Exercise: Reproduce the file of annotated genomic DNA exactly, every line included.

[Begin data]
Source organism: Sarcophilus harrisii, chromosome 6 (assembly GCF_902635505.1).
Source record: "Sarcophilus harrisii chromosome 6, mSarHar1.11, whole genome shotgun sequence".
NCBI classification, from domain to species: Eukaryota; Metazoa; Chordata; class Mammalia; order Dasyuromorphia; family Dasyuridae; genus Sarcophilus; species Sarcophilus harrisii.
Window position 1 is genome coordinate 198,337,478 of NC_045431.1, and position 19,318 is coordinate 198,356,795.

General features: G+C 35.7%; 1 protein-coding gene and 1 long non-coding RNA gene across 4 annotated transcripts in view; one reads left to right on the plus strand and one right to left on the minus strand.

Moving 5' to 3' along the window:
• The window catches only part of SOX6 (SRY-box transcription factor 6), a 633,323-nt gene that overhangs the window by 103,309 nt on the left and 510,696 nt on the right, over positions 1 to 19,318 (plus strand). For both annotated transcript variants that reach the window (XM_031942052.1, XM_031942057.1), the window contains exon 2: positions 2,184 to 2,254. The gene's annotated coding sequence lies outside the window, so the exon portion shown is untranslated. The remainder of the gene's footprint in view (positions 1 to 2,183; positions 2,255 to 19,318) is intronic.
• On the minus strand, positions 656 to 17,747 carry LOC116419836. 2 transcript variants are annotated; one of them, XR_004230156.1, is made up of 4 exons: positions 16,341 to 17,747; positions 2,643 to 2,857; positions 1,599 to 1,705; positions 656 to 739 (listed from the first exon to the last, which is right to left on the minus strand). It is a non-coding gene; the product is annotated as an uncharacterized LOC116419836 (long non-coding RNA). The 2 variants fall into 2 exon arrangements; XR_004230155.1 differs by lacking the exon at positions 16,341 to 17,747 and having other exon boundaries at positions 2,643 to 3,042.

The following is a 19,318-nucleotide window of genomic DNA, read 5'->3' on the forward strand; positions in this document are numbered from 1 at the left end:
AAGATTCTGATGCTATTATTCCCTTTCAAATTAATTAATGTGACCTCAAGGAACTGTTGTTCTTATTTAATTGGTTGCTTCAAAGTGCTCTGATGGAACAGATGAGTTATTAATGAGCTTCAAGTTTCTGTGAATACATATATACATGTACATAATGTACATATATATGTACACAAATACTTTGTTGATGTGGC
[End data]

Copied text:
Source organism: Sarcophilus harrisii, chromosome 6 (assembly GCF_902635505.1).
Source record: "Sarcophilus harrisii chromosome 6, mSarHar1.11, whole genome shotgun sequence".
NCBI classification, from domain to species: Eukaryota; Metazoa; Chordata; class Mammalia; order Dasyuromorphia; family Dasyuridae; genus Sarcophilus; species Sarcophilus harrisii.
Window position 1 is genome coordinate 198,337,478 of NC_045431.1, and position 19,318 is coordinate 198,356,795.

General features: G+C 35.7%; 1 protein-coding gene and 1 long non-coding RNA gene across 4 annotated transcripts in view; one reads left to right on the plus strand and one right to left on the minus strand.

Moving 5' to 3' along the window:
• The window catches only part of SOX6 (SRY-box transcription factor 6), a 633,323-nt gene that overhangs the window by 103,309 nt on the left and 510,696 nt on the right, over positions 1 to 19,318 (plus strand). For both annotated transcript variants that reach the window (XM_031942052.1, XM_031942057.1), the window contains exon 2: positions 2,184 to 2,254. The gene's annotated coding sequence lies outside the window, so the exon portion shown is untranslated. The remainder of the gene's footprint in view (positions 1 to 2,183; positions 2,255 to 19,318) is intronic.
• On the minus strand, positions 656 to 17,747 carry LOC116419836. 2 transcript variants are annotated; one of them, XR_004230156.1, is made up of 4 exons: positions 16,341 to 17,747; positions 2,643 to 2,857; positions 1,599 to 1,705; positions 656 to 739 (listed from the first exon to the last, which is right to left on the minus strand). It is a non-coding gene; the product is annotated as an uncharacterized LOC116419836 (long non-coding RNA). The 2 variants fall into 2 exon arrangements; XR_004230155.1 differs by lacking the exon at positions 16,341 to 17,747 and having other exon boundaries at positions 2,643 to 3,042.

The following is a 19,318-nucleotide window of genomic DNA, read 5'->3' on the forward strand; positions in this document are numbered from 1 at the left end:
AAGATTCTGATGCTATTATTCCCTTTCAAATTAATTAATGTGACCTCAAGGAACTGTTGTTCTTATTTAATTGGTTGCTTCAAAGTGCTCTGATGGAACAGATGAGTTATTAATGAGCTTCAAGTTTCTGTGAATACATATATACATGTACATAATGTACATATATATGTACACAAATACTTTGTTGATGTGGC